Demonstrations in capital after 56-year-old ruler removed from power in military coup
* Rory Carroll, Latin America correspondent, and agencies
* , Monday 29 June 2009
Protesters in Honduras yesterday put up roadblocks in the capital, Tegucigalpa, as they demanded the return of the president, Manuel Zelaya, hours after he was ousted in a military coup.
Hundreds of people, some wearing masks and armed with sticks, put up barricades near the presidential palace as governments across the region condemned the first military overthrow in central America since the end of the cold war.
What has so far been a bloodless coup could yet turn lethal.....
Soldiers seized Zelaya, who was in his pyjamas, early yesterday and took him to neighbouring Costa Rica by plane.
The 56-year-old president, looking dishevelled but calm, said he had been expelled by "rightwing oligarchs" and promised to return to Honduras.
Zelaya, who had been in office since 2006, was ousted after clashing with the judiciary, congress and the army over proposed constitutional changes that would allow presidents to seek re-election.
The US and European Union joined Latin American governments in denouncing the coup.
In Honduras, however, the establishment rallied around the army's action.
Congress named an interim president, Roberto Micheletti, who announced an immediate curfew for Sunday and Monday nights. The country's leading court said it had authorised the toppling of the president....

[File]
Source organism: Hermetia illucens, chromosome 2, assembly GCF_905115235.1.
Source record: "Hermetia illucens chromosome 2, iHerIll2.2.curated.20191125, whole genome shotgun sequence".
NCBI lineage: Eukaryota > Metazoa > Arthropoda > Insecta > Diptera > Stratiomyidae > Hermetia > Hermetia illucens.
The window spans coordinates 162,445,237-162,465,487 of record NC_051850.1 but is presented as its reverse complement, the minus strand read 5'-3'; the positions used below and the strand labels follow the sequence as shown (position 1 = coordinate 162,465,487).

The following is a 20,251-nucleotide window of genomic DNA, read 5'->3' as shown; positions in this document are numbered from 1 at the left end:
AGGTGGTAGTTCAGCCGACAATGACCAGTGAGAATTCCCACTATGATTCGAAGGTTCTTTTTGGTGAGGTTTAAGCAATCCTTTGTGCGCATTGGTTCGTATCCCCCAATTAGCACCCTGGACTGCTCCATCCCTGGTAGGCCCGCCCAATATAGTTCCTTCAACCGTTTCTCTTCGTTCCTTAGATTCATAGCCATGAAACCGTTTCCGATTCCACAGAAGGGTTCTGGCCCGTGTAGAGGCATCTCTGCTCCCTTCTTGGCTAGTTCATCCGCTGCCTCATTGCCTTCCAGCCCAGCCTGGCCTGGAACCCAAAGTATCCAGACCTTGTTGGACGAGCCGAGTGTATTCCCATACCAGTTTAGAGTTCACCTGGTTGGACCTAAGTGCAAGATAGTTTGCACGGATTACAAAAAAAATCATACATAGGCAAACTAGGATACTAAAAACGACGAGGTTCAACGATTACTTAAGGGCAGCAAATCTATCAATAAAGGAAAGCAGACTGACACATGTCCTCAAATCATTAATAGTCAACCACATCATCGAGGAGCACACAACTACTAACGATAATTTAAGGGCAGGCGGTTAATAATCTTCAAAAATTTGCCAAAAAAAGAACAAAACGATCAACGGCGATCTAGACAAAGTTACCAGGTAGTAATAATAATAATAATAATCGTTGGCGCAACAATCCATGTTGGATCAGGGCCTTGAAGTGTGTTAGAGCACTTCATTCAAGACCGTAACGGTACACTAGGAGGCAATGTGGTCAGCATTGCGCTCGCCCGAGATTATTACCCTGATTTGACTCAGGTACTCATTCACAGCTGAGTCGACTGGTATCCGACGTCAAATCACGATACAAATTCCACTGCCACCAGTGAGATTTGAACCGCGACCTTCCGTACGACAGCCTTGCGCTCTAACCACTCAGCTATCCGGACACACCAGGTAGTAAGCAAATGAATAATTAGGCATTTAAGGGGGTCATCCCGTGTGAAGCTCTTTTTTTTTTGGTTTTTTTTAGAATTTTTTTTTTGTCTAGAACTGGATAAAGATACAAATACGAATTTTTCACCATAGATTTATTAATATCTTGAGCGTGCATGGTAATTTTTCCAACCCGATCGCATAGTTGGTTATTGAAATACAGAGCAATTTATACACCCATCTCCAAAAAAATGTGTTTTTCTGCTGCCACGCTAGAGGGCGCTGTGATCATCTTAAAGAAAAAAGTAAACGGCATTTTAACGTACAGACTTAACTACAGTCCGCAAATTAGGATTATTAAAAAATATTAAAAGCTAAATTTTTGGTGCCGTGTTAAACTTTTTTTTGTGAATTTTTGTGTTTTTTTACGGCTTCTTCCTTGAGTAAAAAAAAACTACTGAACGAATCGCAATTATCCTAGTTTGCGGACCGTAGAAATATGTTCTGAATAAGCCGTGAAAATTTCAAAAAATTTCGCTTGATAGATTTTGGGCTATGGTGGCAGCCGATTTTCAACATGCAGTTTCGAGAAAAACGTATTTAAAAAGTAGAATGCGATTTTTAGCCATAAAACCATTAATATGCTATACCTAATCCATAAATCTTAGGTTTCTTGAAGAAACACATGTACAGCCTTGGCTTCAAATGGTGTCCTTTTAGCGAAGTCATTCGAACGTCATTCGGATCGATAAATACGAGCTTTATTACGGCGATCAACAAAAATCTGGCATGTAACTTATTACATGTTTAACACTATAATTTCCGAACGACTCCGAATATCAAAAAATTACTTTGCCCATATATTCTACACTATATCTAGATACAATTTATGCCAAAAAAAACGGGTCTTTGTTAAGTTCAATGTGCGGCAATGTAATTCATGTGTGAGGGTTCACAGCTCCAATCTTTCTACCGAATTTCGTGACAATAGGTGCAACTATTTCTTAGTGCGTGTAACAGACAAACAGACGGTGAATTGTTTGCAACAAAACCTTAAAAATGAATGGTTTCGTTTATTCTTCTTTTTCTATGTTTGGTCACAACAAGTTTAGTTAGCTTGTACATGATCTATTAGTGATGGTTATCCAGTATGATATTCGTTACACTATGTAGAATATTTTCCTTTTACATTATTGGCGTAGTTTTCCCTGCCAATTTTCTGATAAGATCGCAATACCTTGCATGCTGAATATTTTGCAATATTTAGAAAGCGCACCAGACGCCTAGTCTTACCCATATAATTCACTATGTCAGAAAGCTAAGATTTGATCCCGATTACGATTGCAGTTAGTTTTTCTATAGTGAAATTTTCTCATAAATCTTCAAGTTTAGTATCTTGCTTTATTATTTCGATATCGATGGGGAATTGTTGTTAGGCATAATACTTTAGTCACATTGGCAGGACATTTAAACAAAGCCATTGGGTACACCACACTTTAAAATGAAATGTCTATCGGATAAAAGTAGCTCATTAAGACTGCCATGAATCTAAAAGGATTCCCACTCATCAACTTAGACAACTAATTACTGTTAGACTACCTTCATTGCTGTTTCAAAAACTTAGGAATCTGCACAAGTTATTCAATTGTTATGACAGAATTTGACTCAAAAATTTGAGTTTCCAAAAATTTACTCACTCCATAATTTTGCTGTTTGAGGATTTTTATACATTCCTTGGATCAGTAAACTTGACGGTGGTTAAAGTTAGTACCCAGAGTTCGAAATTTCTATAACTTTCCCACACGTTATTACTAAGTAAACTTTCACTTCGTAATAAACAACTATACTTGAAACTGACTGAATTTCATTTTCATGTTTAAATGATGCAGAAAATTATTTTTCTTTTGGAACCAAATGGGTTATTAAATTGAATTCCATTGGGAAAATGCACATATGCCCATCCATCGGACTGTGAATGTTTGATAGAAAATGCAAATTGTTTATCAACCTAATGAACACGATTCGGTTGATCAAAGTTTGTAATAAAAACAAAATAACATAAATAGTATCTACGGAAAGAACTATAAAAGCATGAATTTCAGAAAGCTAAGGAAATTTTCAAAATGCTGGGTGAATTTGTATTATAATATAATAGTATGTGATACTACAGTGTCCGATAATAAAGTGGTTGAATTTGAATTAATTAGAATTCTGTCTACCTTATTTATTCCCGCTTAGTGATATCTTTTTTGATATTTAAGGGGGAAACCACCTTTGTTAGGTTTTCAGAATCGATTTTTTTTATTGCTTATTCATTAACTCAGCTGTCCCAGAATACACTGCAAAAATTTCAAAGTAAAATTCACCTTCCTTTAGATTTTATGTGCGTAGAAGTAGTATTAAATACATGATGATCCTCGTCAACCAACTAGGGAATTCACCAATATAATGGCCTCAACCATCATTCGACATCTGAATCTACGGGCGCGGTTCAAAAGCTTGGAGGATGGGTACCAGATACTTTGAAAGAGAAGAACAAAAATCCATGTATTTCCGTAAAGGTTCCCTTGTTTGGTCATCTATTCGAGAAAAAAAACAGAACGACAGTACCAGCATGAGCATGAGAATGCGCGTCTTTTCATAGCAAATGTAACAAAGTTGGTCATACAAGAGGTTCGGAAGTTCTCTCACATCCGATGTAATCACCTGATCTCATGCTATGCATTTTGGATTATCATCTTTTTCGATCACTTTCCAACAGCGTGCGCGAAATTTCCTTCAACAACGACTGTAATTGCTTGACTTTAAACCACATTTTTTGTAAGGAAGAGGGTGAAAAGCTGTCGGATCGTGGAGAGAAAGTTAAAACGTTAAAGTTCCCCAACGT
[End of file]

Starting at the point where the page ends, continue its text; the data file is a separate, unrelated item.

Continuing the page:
Iraq War Troop Withdrawal:
This thing could have been over already. How long has it been since Murtha called for the end of the illegal occupation? Why in 2007 were so few politicians willing to stand up against the Bush Administration?
This is what Obama said in February courtesy of Peter Baker of .
This is what he has said recently.CAMP LEJEUNE, N.C. — President Obama declared the beginning of the end of one of the longest and most divisive wars in American history on Friday as he announced that he would withdraw combat forces from Iraq by August 2010 and all remaining troops by December 2011.
'We know that the violence in Iraq will continue': Obama
By Sheldon Alberts, Washington Correspondent,
Canwest News Service
June 30, 2009
WASHINGTON — It was an Iraq war milestone marked by street celebrations in Baghdad, but with little more than passing notice in the White House.
While Iraq's government called a national holiday to mark the withdrawal of all U.S. combat troops from the nation's towns and cities, President Barack Obama offered only brief remarks about a signal event that Americans hope marks the beginning of the end of the six-year war....
The relatively muted recognition of the U.S. withdrawal appeared to reflect Obama's eagerness to shift the focus on America's military operations from the war in Iraq to Afghanistan. It was also an acknowledgment that, for all the symbolic importance to Iraqis of regaining military control of their urban centres, the U.S. still has more than 130,000 troops in Iraq.
In Baghdad, Iraqis poured into the streets in celebration of the June 30 deadline — declared National Sovereignty Day — for the departure of U.S. troops....
Obama has announced a timeline for withdrawal of American forces that would reduce overall U.S. troop levels to 50,000 by the middle of 2010. All American troops are to leave Iraq by the end of 2011.
More than 4,300 American military personnel have died in Iraq since the March 2003 invasion, including four on Monday, as the U.S. was handing over security to Iraqis.